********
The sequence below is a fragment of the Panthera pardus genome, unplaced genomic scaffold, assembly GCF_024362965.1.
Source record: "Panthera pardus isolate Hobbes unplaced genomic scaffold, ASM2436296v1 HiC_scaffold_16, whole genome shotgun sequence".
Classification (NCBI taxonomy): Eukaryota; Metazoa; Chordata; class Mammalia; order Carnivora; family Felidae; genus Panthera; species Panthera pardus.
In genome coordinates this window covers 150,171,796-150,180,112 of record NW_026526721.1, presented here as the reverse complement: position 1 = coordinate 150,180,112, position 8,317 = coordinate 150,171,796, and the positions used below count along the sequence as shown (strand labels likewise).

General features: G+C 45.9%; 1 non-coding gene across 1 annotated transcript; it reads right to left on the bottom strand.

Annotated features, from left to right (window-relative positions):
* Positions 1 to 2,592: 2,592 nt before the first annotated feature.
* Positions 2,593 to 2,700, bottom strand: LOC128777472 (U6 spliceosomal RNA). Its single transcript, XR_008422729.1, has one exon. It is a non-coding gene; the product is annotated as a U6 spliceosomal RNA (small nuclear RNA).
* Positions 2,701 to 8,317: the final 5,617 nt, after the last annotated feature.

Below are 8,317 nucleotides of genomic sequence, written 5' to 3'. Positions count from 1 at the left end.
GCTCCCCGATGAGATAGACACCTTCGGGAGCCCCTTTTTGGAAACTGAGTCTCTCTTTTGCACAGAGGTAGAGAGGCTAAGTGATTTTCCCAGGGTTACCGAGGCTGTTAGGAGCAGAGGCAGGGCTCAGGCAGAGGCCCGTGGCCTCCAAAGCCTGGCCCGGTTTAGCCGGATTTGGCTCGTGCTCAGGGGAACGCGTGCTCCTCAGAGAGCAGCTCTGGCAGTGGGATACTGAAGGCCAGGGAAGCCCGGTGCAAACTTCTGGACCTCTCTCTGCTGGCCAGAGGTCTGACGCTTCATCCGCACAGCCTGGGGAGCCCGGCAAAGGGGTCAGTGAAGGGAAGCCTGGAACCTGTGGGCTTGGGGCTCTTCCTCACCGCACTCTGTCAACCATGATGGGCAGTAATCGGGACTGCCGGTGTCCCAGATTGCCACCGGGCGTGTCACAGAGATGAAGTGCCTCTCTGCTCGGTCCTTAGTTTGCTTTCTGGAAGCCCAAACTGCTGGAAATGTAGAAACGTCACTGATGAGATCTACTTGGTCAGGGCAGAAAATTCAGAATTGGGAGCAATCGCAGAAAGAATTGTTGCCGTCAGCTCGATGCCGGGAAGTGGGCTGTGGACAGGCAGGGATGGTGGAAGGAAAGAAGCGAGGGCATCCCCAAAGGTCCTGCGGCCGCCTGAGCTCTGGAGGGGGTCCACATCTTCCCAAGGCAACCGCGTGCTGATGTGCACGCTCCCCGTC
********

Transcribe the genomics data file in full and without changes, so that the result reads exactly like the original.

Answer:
The sequence below is a fragment of the Panthera pardus genome, unplaced genomic scaffold, assembly GCF_024362965.1.
Source record: "Panthera pardus isolate Hobbes unplaced genomic scaffold, ASM2436296v1 HiC_scaffold_16, whole genome shotgun sequence".
Classification (NCBI taxonomy): Eukaryota; Metazoa; Chordata; class Mammalia; order Carnivora; family Felidae; genus Panthera; species Panthera pardus.
In genome coordinates this window covers 150,171,796-150,180,112 of record NW_026526721.1, presented here as the reverse complement: position 1 = coordinate 150,180,112, position 8,317 = coordinate 150,171,796, and the positions used below count along the sequence as shown (strand labels likewise).

General features: G+C 45.9%; 1 non-coding gene across 1 annotated transcript; it reads right to left on the bottom strand.

Annotated features, from left to right (window-relative positions):
* Positions 1 to 2,592: 2,592 nt before the first annotated feature.
* Positions 2,593 to 2,700, bottom strand: LOC128777472 (U6 spliceosomal RNA). Its single transcript, XR_008422729.1, has one exon. It is a non-coding gene; the product is annotated as a U6 spliceosomal RNA (small nuclear RNA).
* Positions 2,701 to 8,317: the final 5,617 nt, after the last annotated feature.

Below are 8,317 nucleotides of genomic sequence, written 5' to 3'. Positions count from 1 at the left end.
GCTCCCCGATGAGATAGACACCTTCGGGAGCCCCTTTTTGGAAACTGAGTCTCTCTTTTGCACAGAGGTAGAGAGGCTAAGTGATTTTCCCAGGGTTACCGAGGCTGTTAGGAGCAGAGGCAGGGCTCAGGCAGAGGCCCGTGGCCTCCAAAGCCTGGCCCGGTTTAGCCGGATTTGGCTCGTGCTCAGGGGAACGCGTGCTCCTCAGAGAGCAGCTCTGGCAGTGGGATACTGAAGGCCAGGGAAGCCCGGTGCAAACTTCTGGACCTCTCTCTGCTGGCCAGAGGTCTGACGCTTCATCCGCACAGCCTGGGGAGCCCGGCAAAGGGGTCAGTGAAGGGAAGCCTGGAACCTGTGGGCTTGGGGCTCTTCCTCACCGCACTCTGTCAACCATGATGGGCAGTAATCGGGACTGCCGGTGTCCCAGATTGCCACCGGGCGTGTCACAGAGATGAAGTGCCTCTCTGCTCGGTCCTTAGTTTGCTTTCTGGAAGCCCAAACTGCTGGAAATGTAGAAACGTCACTGATGAGATCTACTTGGTCAGGGCAGAAAATTCAGAATTGGGAGCAATCGCAGAAAGAATTGTTGCCGTCAGCTCGATGCCGGGAAGTGGGCTGTGGACAGGCAGGGATGGTGGAAGGAAAGAAGCGAGGGCATCCCCAAAGGTCCTGCGGCCGCCTGAGCTCTGGAGGGGGTCCACATCTTCCCAAGGCAACCGCGTGCTGATGTGCACGCTCCCCGTC